Lawmakers to propose expansion of police immunity bill

By: - March 24, 2021 2:45 pm

Police form a line to disallow access for a protest march through Center City on June 1, 2020 in Philadelphia, Pennsylvania. (Photo by Mark Makela/Getty Images)

Police officers would have increased immunity against lawsuits under a bill advancing quickly through the Iowa House.

Senate File 476 defines “qualified immunity,” a legal principle that would make officers immune to some lawsuits if they violate a law that is “not sufficiently clear.” In an early March debate on the legislation, proponents of the bill said this would protect officers who acted in high-pressure situations from legal action, while critics said it could shield police from accountability.

The bill also includes changes to the peace officer bill of rights. If a complaint is filed against an officer, that officer will be able to see who filed the complaint and details about the allegations. The officer would also be allowed to pursue a civil claim against someone who files a false report.

The Senate passed SF 476 on March 8, sending it to the House for consideration. A House subcommittee and committee passed the bill in back-to-back meetings Wednesday morning, making the proposal eligible for floor debate.

Leaders on the Public Safety Committee said Wednesday that they intend to amend the bill on the House floor to more closely match House File 721, an earlier proposal on the same issue. Public Safety Chair Rep. Jarad Klein called the Senate bill a “vehicle for ‘Back the Blue’ legislation.” 

Rep. Steven Holt, R-Denison, said that House lawmakers will add the following amendments to the bill:

  • Sick leave and health insurance. Public safety employees could claim their unused sick leave at retirement, using the would-be paid time off to pay for their health insurance premiums.
  • Duty to carry firearms. The initial House proposal would require peace officers to carry a firearm at all times. Holt said Wednesday that the amendment would allow peace officers to be armed, but would not require it.
  • Laser crimes. An amendment will criminalize shining a laser in the eyes of a police officer.
  • Blocking roadways. An amendment will introduce new penalties for blocking a roadway during a protest or demonstration. It will also include liability for drivers who accidentally hit someone demonstrating in the road.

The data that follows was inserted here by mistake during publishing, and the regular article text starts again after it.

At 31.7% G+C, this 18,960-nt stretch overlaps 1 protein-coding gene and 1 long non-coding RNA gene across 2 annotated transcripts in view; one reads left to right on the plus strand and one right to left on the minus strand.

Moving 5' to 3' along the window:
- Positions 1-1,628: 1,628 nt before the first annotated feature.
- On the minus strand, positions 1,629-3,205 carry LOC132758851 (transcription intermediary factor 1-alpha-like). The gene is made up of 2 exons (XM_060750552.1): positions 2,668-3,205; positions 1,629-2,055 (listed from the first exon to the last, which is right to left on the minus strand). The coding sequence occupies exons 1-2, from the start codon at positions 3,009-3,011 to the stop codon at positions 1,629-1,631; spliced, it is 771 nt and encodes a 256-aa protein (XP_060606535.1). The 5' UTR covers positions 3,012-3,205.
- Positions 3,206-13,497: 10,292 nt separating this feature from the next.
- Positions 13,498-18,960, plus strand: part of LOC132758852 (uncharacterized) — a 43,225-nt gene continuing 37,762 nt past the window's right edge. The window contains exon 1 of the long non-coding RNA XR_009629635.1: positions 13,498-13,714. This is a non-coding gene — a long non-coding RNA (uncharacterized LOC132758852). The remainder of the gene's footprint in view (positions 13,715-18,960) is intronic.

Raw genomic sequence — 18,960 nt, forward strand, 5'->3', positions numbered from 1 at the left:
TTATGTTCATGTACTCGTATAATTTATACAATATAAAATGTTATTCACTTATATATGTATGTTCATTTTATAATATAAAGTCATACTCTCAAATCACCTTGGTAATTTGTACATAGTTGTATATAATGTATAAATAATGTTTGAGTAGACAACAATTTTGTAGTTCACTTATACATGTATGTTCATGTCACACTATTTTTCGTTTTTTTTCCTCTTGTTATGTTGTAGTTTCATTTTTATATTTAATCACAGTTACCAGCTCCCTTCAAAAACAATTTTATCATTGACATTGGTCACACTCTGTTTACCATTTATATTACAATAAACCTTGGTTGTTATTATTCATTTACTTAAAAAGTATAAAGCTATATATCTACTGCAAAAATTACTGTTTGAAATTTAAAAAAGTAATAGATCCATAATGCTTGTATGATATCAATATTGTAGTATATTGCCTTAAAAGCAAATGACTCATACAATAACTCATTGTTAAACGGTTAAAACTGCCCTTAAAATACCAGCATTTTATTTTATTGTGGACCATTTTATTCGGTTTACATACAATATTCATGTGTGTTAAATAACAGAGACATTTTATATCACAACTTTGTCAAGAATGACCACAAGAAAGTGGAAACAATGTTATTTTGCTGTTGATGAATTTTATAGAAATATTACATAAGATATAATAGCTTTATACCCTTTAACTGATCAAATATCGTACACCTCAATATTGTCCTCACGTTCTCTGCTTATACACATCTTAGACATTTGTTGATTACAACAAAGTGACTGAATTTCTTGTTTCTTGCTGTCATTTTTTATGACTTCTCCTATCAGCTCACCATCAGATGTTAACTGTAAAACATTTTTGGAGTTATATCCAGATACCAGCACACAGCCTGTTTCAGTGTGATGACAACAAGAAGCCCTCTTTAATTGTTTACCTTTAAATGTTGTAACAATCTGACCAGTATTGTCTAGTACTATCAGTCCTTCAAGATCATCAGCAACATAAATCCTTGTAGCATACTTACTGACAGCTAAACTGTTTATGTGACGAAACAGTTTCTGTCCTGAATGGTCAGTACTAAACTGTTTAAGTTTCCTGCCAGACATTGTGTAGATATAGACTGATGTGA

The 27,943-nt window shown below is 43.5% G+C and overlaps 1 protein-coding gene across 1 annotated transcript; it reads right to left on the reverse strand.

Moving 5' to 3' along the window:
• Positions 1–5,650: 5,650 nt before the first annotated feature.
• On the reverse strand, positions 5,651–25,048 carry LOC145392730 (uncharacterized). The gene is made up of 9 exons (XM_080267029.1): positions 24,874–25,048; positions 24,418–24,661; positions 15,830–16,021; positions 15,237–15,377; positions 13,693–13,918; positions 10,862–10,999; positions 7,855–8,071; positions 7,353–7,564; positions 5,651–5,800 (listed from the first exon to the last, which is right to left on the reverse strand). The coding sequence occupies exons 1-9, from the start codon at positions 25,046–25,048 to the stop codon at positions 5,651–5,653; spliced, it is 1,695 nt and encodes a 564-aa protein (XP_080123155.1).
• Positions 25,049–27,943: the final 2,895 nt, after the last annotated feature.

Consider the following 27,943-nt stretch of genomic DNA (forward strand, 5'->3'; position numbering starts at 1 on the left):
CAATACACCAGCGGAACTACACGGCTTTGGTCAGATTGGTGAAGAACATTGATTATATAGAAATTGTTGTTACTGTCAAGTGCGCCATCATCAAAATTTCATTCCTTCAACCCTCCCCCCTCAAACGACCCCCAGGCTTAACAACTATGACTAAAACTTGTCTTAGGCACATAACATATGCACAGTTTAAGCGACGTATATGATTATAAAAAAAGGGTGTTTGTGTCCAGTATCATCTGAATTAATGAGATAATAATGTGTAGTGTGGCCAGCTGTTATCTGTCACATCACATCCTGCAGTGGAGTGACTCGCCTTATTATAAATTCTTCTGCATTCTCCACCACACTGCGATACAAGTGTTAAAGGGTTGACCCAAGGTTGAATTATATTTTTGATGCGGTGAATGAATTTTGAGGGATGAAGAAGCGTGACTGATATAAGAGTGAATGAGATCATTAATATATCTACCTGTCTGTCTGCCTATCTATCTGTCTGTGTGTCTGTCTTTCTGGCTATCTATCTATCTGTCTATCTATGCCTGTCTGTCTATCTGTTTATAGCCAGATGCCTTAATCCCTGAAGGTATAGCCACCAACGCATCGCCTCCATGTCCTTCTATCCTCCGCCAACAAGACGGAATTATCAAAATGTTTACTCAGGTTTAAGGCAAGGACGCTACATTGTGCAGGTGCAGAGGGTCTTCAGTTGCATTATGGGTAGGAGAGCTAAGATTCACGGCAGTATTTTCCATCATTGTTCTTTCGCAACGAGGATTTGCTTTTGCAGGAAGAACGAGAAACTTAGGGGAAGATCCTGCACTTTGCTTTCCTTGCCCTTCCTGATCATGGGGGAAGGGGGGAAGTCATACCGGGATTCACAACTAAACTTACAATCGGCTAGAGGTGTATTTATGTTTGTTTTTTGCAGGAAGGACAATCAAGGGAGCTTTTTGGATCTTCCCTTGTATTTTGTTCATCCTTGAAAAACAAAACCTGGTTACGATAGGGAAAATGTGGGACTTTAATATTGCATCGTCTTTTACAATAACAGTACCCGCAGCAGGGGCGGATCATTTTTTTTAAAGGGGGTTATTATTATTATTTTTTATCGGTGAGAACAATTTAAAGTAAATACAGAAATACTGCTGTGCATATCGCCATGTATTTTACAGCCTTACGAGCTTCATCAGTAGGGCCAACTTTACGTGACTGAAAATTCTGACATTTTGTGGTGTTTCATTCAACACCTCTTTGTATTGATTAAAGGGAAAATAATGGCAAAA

• Penalties for riot and unlawful assembly. The bill will include language from Gov. Kim Reynolds’ “Back the Blue” proposal that changes the penalty for rioting to a class “D” felony and the penalty for unlawful assembly to an aggravated misdemeanor.

Democrats in committee asked why the bill, which includes some provisions from the “Back the Blue” proposal, does not also include her suggested ban on racial profiling.

“I think if we really want to do an all-inclusive bill that helps the Blue and helps the citizens, we need to do something all-inclusive,” said Rep. Sharon Steckman, D-Mason City. She also noted that mental health should be included in the legislation.

Klein, R-Keota, said that there was not consensus with the Senate to include racial profiling in the bill.

Next steps

  • The House will need to consider Senate File 476 with amendments in a floor debate.
  • If the House votes to pass the bill, it will travel back to the Senate for approval of any changes.
  • If the Senate approves the bill with amendments, Gov. Kim Reynolds may sign the bill into law.

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Katie Akin
Katie Akin

Katie Akin is a former Iowa Capital Dispatch reporter. Katie began her career as an intern at PolitiFact, debunking viral fake news and fact-checking state and national politicians. She moved to Iowa in 2019 for a politics internship at the Des Moines Register, where she assisted with Iowa Caucus coverage, multimedia projects and the Register’s Iowa Poll. She became the Register’s retail reporter in early 2020, chronicling the impact of the COVID-19 pandemic on Central Iowa’s restaurants and retailers.

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